Delivery of expired medicines to Ukraine turns spotlight on Belgian drug rules
Belgium is facing a scandal after it was revealed that it sent medicines to Ukraine at the beginning of March, some of which reached their expiry date just three weeks after their arrival, RTBF reports.
The Belgian health ministry has stated that the solidarity operation took place urgently but transparently and that the Ukrainian authorities were aware of the conditions.
The operation dates back to the beginning of March. Immediately after the Russian invasion of Ukraine, Belgium offered humanitarian aid to Kiev: €3.4 million in medicines and medical supplies. The catch was that some of them came from a stock that was about to expire.
The minister of health Frank Vandenbroucke said the sending of almost expired medicines was justified by the emergency: "When a country is suddenly attacked, we must help its population, including the wounded who need urgent medical care,” he said. “ Everything possible must be done to save lives. To fail to react is to commit culpable negligence.
As early as 25 February, the federal health department proposed to Ukraine a list of medicines, an offer accepted the same day. We provided morphine and other drugs that could be used immediately, especially in operating rooms."
"Among this list were, it is true, products close to their expiry date. It should be emphasised that everything was done in good faith and that Ukraine accepted these products. But let's recognise that this is not the usual practice and that the approach has also been adapted for the second delivery in order to respect the standard period of six months before the expiry date."
Six months may be the standard period for Belgium but it is less than the 12 months recommended by the World Health Organization (WHO). The WHO estimates that drugs intended for donation must have a shelf life of at least one year. Belgium has therefore violated international directives, which the health ministry acknowledges. "It's true, but we had to act quickly," a spokesperson again reiterated.
In Belgium, the Federal Agency for Medicines and Health Products is the competent authority responsible for ensuring the quality, safety and efficacy of medicines. Its director, Xavier Decuyper, wants to reassure the public that people do not run a risk of life or death by using an expired drug.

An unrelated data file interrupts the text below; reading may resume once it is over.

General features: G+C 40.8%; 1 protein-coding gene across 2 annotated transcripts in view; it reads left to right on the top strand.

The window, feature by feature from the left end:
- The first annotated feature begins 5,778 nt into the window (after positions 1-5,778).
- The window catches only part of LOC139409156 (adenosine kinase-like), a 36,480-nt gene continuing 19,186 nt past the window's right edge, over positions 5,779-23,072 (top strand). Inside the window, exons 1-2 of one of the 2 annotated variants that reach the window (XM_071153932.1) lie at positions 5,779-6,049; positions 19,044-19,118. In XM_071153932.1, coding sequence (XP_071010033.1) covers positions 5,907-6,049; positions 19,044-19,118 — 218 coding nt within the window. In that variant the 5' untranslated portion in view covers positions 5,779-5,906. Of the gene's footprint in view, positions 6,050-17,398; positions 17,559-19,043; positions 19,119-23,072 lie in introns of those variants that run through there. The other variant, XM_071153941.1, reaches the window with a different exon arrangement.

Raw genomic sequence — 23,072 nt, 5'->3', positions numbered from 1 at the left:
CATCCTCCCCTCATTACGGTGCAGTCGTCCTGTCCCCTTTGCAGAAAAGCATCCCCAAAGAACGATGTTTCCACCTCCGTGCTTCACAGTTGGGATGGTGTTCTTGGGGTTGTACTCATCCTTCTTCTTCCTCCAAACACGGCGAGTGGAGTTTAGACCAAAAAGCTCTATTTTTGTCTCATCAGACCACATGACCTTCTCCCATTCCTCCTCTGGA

"Of course, the expiry dates of drugs are important, they have a reason for being there and we must respect them as much as possible,” he said. “But as with most other products, they have a margin of safety that is such that we are not a day, a week or a month away. Producers take their precautions, we understand them, therefore the consumer or patient should not panic if the date is just over."
"There is, however, one condition: that the conditions of conservation are respected. It's like dairy products, for example yogurt, everyone knows that they remain edible a few days after their expiry date but only if they have stayed in the fridge. If they have been exposed to heat, they will deteriorate even before the use-by date. It is similar for drugs, but be careful, if there is no real danger to health by absorbing a drug that has recently expired, there is still a risk. It is the lack of effectiveness. If the drug does not work or works less well than expected, it is a kind of invisible risk but it exists, and it must be taken into account. The safest thing is obviously to use medicines and health products that are within the validity period."
It's not unusual to find vials, pills or ointments at home that have exceeded the expiry date. Instead of using them, the protocol is to take them to the nearest pharmacist. "Patients have to bring us their old medicines, it's free and easy, but only bring back medicines, not homeopathy, vitamins or herbal products,” said Valérie Lacour, a pharmacist in Brussels. “We have boxes provided for the harvesting and storage of these products that will then be destroyed in a secure way. It's important to prevent them from ending their lives in toilets and rubbish bins because there would be a risk of water pollution or accident if an animal or a human recovered them in a waste bin."
But should drugs be brought back as soon as the date has passed? Here too, the answer is nuanced: "You should know that the date communicated by the manufacturers corresponds to the date until which the quality of the product is guaranteed according to the tests carried out,” Lacour said. “ Beyond that, we don't know if they remain effective, maybe yes, maybe not. As a result, for some products such as painkillers or soothing creams, we can take the risk because it is limited. On the other hand, for antibiotics or drugs for the thyroid or against diabetes, it is probably better to stick strictly to the date because a possible lack of effectiveness can be damaging."
It also depends on the time elapsed. "A few days is not a big deal, a few months is sometimes problematic,” she added. “Even eye drops are no longer recommended four weeks after opening, for sunscreen it is one year. Finally, I would say that sometimes you have to rely on the smell or the appearance. A cream that smells abnormally bad, it should no longer be used, even if the date is still good, because it has not been well preserved. "